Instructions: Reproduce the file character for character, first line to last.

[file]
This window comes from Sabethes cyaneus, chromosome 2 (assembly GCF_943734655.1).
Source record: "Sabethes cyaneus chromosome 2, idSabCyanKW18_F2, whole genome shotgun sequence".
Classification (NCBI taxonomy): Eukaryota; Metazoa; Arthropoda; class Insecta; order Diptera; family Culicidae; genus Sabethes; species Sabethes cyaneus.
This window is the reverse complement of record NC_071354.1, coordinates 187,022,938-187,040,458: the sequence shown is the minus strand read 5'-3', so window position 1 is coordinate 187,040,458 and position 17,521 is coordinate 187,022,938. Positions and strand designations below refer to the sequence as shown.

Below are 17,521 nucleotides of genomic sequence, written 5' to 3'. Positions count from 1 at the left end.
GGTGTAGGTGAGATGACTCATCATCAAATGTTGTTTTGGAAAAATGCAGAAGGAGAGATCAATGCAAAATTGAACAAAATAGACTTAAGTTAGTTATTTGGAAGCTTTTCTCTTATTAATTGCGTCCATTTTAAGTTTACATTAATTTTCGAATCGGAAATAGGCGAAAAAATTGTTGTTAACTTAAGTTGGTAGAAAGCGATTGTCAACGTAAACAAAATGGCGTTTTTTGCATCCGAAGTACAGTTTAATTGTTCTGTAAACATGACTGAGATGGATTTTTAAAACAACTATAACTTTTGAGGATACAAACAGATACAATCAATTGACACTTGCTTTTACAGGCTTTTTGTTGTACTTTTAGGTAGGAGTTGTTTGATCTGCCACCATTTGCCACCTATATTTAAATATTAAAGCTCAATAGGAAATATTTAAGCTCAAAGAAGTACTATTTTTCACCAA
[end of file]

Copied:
This window comes from Sabethes cyaneus, chromosome 2 (assembly GCF_943734655.1).
Source record: "Sabethes cyaneus chromosome 2, idSabCyanKW18_F2, whole genome shotgun sequence".
Classification (NCBI taxonomy): Eukaryota; Metazoa; Arthropoda; class Insecta; order Diptera; family Culicidae; genus Sabethes; species Sabethes cyaneus.
This window is the reverse complement of record NC_071354.1, coordinates 187,022,938-187,040,458: the sequence shown is the minus strand read 5'-3', so window position 1 is coordinate 187,040,458 and position 17,521 is coordinate 187,022,938. Positions and strand designations below refer to the sequence as shown.

Below are 17,521 nucleotides of genomic sequence, written 5' to 3'. Positions count from 1 at the left end.
GGTGTAGGTGAGATGACTCATCATCAAATGTTGTTTTGGAAAAATGCAGAAGGAGAGATCAATGCAAAATTGAACAAAATAGACTTAAGTTAGTTATTTGGAAGCTTTTCTCTTATTAATTGCGTCCATTTTAAGTTTACATTAATTTTCGAATCGGAAATAGGCGAAAAAATTGTTGTTAACTTAAGTTGGTAGAAAGCGATTGTCAACGTAAACAAAATGGCGTTTTTTGCATCCGAAGTACAGTTTAATTGTTCTGTAAACATGACTGAGATGGATTTTTAAAACAACTATAACTTTTGAGGATACAAACAGATACAATCAATTGACACTTGCTTTTACAGGCTTTTTGTTGTACTTTTAGGTAGGAGTTGTTTGATCTGCCACCATTTGCCACCTATATTTAAATATTAAAGCTCAATAGGAAATATTTAAGCTCAAAGAAGTACTATTTTTCACCAA